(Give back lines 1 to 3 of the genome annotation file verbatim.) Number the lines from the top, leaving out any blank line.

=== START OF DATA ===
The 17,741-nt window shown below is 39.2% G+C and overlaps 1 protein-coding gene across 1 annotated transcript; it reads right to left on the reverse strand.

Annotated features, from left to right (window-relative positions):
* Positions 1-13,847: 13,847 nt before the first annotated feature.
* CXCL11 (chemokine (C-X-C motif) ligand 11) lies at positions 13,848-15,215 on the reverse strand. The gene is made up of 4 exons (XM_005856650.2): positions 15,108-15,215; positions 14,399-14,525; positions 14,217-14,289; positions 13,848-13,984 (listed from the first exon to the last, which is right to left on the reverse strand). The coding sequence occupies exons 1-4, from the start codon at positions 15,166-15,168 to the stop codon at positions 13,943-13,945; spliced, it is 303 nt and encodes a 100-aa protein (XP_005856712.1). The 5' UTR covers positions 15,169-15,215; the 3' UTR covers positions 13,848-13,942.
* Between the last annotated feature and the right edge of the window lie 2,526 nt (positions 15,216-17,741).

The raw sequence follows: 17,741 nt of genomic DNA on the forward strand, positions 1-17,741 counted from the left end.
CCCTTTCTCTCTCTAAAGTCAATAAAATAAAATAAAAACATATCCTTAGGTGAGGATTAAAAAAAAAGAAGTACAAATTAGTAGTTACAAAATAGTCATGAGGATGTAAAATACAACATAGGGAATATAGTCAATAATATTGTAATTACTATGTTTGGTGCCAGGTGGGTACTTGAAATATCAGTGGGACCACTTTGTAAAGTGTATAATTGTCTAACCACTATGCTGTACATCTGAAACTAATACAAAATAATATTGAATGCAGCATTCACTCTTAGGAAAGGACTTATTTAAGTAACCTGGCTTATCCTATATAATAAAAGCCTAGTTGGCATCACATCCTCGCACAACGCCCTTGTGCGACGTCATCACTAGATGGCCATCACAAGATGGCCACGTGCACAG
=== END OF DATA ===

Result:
The 17,741-nt window shown below is 39.2% G+C and overlaps 1 protein-coding gene across 1 annotated transcript; it reads right to left on the reverse strand.

Annotated features, from left to right (window-relative positions):
* Positions 1-13,847: 13,847 nt before the first annotated feature.